Elie and Joe talk about Apple, Samsung, knock offs, child labor, Melania Trump, and open toed shoes... in that order... with Fashionista editor Tyler McCall.
Joe and Elie nominate, debate, and pick winners for a slew of end-of-year awards. The prize money is in the mail. By check. Subject to shipping and handling.
Joe and ATL Editor Kathryn Rubino discuss Biglaw bonus season as firms place the final cherry atop associate compensation after a tumultuous year of raises. Then they walk through college football bowl season and preview every matchup between teams with ABA accredited law schools because that's exactly what people thinking like lawyers would do.
Joe and Elie chat with libel law expert and former Bloomberg Global Media Counsel Charles Glasser about the state of the press going forward. Glasser explains why he's actually optimistic about freedom of the press, despite Trump's campaign rhetoric about "opening up" libel law and the mainstream press deciding to hold off-the-record meetings in Trump Tower.
Joe and Elie talk to fellow ATL editor David Lat about the recent APP Conference in Philadelphia bringing together practitioners and thought leaders to discuss the future of legal practice. And Elie and Joe argue about public schools.
Joe and Elie have only ever worked in New York law firms, so they're taking some time to focus on the ins and outs of legal markets around the country. First up is Philadelphia, New York's kid brother, to find out exactly what goes on in this city that -- for some firms -- is paying New York-level salaries.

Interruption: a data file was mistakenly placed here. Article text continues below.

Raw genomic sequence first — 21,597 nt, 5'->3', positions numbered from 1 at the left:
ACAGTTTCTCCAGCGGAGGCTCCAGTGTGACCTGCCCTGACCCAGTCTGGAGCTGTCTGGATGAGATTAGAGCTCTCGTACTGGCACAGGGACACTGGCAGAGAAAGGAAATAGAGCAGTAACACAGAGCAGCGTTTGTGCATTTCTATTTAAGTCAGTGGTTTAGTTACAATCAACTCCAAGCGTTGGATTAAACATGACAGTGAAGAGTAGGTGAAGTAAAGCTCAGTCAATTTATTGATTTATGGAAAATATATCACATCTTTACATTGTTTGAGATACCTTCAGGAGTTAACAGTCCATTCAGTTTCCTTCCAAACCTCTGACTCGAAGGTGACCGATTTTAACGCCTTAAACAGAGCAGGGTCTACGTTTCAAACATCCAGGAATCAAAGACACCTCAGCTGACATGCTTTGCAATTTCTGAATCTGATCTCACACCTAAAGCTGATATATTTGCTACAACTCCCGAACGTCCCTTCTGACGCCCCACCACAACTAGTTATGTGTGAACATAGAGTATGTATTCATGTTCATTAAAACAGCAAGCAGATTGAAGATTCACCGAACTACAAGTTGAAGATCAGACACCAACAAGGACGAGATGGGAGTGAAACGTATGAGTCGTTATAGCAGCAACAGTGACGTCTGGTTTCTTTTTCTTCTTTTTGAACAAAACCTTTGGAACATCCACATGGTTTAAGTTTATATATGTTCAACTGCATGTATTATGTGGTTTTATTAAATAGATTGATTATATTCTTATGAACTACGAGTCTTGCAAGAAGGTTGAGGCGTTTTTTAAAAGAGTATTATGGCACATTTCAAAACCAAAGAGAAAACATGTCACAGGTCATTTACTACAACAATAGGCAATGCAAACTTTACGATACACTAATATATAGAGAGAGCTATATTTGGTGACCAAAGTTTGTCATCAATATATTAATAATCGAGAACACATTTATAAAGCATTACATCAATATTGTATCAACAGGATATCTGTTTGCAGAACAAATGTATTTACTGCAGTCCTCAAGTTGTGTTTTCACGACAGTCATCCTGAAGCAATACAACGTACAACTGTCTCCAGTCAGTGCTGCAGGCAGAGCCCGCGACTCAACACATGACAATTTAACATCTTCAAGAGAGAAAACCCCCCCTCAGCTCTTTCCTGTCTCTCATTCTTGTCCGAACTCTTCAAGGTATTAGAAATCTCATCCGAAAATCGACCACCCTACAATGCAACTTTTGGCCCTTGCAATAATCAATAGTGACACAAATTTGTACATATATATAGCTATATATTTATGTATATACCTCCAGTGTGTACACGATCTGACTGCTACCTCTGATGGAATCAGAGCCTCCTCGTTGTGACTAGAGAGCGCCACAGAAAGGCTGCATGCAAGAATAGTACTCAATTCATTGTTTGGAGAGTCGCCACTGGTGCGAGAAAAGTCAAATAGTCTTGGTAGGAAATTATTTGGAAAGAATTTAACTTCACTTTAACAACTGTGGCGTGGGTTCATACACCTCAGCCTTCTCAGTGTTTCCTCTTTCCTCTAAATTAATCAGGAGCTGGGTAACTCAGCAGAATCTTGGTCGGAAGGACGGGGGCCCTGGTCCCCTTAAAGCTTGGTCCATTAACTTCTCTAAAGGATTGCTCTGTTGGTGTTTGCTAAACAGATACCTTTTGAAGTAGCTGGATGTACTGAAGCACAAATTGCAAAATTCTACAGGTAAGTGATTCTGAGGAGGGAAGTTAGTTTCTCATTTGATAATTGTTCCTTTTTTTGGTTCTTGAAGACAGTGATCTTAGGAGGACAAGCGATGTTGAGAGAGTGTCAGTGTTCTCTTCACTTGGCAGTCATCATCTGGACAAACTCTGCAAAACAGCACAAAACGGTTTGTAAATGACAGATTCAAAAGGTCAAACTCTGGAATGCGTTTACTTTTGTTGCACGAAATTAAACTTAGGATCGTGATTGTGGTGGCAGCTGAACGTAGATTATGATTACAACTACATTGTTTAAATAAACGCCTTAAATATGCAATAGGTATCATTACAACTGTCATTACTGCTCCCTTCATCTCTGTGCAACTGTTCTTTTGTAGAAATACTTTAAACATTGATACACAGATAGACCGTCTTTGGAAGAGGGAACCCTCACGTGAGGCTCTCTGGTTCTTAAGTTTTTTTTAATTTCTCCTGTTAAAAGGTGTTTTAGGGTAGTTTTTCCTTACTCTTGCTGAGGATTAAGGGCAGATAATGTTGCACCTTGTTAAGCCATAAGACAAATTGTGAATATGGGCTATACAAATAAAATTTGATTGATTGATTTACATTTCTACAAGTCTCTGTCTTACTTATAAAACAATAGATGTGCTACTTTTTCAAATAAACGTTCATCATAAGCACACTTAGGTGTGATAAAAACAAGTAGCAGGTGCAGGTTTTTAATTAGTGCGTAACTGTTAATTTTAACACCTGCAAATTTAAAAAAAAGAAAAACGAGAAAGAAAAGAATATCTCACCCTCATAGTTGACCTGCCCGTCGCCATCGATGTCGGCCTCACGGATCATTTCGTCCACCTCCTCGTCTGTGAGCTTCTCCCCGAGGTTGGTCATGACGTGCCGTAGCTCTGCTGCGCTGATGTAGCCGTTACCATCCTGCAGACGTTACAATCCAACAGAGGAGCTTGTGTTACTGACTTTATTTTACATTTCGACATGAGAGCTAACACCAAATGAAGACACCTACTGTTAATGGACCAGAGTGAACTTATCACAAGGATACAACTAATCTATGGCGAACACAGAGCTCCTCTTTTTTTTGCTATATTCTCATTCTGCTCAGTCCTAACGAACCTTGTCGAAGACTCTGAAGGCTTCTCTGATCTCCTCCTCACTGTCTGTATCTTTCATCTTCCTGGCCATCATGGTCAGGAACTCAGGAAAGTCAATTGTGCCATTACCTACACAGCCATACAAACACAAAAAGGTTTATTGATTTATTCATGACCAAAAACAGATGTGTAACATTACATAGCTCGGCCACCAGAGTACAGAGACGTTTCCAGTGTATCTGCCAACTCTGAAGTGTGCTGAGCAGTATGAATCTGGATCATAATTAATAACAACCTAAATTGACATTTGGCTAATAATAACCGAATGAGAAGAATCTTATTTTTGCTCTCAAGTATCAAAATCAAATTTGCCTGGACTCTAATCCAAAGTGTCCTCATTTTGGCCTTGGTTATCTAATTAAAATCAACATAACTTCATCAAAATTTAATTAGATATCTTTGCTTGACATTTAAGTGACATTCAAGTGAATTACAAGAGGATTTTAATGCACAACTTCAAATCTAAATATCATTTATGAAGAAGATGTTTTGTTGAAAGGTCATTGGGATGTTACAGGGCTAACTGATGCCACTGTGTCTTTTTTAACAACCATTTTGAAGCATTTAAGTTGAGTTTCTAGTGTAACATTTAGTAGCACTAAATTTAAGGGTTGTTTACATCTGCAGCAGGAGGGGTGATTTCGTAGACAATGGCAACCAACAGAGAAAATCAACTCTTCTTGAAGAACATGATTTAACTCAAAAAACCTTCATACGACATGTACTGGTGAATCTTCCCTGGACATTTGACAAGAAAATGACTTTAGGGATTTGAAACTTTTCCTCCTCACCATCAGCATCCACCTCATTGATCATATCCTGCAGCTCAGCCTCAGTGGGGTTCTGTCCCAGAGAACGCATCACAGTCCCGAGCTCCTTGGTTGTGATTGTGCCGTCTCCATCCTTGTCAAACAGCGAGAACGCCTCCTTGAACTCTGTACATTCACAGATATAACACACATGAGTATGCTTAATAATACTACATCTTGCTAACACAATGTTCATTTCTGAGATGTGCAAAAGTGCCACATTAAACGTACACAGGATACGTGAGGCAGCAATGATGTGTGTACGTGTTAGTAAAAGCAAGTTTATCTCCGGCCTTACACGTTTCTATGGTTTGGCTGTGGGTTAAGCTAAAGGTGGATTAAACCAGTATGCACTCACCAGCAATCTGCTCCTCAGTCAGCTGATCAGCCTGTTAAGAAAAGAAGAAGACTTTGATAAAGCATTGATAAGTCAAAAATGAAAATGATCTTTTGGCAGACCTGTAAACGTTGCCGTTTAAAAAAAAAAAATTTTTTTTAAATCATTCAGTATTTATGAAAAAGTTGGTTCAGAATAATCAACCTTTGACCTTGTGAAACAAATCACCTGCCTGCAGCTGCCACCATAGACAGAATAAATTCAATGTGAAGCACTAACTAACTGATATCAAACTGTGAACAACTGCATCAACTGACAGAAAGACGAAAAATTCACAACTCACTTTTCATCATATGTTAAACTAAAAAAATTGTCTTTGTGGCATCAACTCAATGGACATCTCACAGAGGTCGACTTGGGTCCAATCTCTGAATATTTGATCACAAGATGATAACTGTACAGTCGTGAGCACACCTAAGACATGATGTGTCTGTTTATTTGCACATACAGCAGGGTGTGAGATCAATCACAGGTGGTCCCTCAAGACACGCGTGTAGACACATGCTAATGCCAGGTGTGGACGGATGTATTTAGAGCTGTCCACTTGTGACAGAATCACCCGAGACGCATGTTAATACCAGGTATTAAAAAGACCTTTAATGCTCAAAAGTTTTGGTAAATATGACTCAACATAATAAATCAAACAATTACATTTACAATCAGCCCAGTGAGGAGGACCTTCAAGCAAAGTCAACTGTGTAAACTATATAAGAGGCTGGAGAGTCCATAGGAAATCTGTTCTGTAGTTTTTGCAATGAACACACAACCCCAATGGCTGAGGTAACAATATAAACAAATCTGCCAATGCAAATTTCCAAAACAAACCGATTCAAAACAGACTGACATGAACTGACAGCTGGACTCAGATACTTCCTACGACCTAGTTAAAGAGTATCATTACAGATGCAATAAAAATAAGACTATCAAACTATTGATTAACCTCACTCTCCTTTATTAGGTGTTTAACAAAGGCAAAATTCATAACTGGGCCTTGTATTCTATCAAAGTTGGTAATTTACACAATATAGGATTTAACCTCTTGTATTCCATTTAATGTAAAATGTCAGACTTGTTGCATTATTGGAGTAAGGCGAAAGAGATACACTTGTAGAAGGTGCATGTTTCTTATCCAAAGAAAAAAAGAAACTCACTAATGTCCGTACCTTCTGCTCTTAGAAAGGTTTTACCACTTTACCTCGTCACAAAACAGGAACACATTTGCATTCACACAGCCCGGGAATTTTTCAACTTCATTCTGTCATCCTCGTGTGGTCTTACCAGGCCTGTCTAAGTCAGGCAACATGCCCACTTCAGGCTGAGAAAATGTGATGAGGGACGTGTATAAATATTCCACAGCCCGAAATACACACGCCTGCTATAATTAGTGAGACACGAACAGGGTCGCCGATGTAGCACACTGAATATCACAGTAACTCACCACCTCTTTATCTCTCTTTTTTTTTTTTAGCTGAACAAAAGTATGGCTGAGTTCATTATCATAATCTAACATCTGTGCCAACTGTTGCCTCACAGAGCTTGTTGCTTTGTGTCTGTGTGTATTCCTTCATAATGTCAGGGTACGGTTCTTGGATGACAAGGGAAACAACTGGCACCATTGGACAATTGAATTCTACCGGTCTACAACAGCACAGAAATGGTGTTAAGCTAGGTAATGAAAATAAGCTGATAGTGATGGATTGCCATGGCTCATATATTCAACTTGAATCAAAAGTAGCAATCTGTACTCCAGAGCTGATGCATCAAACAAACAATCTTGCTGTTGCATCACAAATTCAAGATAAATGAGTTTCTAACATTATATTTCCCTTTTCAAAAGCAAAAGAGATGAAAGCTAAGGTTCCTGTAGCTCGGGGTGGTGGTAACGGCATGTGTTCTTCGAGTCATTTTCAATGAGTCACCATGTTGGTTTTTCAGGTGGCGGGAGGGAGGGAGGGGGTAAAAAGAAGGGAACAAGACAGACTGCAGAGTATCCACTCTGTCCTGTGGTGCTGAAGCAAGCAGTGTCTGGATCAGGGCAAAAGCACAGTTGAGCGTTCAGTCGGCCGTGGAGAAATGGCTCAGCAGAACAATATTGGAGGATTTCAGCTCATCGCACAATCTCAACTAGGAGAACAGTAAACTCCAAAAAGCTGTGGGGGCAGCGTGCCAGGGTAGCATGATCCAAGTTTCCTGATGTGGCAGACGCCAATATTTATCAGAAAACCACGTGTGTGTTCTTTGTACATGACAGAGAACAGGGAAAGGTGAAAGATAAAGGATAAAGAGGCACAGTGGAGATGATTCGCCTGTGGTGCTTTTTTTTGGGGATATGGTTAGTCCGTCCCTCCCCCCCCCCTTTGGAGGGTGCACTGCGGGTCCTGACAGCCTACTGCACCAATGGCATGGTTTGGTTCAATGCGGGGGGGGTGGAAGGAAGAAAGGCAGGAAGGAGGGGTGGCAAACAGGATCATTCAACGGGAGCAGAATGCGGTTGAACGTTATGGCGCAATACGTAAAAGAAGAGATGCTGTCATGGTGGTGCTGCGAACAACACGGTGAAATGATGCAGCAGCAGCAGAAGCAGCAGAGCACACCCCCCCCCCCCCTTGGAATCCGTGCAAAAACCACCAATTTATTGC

Elie and Joe chat with SCOTUSBlog contributor and Supreme Court litigator Tejinder Singh about the upcoming Supreme Court Term. The docket lacks the blockbuster issues of past years, but there are still some critical cases pending before the 8-member Court.
Joe and Elie debate the Clinton Foundation, back to school issues, and the efficacy of taking classes with "famous" professors, just so you can name drop at parties.
Joe and Elie chat with Drew Rossow of the law office of Gregory M. Gantt in Dayton, Ohio, and author of Gotta Catch... A Lawsuit? about the legal challenges surrounding Pokémon Go. It's worth noting that technology moves fast, and since recording this episode, Niantic has released updates via Pokemon Go that have begun to address how both players and businesses can “opt out” and “opt into” the game, along with addressing some safety concerns with more interactive disclaimers.
Law firms all across the country fell all over themselves last month to hike associate salaries. Elie and Joe chat with Professor Bill Henderson of the Indiana University Maurer School of Law, an expert in legal industry economics, to discuss what just happened and where the industry goes from here. Spoiler: he's not sure everyone should have given out those raises...
Discussing the whole summer experience of Biglaw life. From summer associate etiquette to proper lunching locations, to living as a full-time associate in a world of summers, we discuss how to tackle the summer and reminisce about our own summer adventures.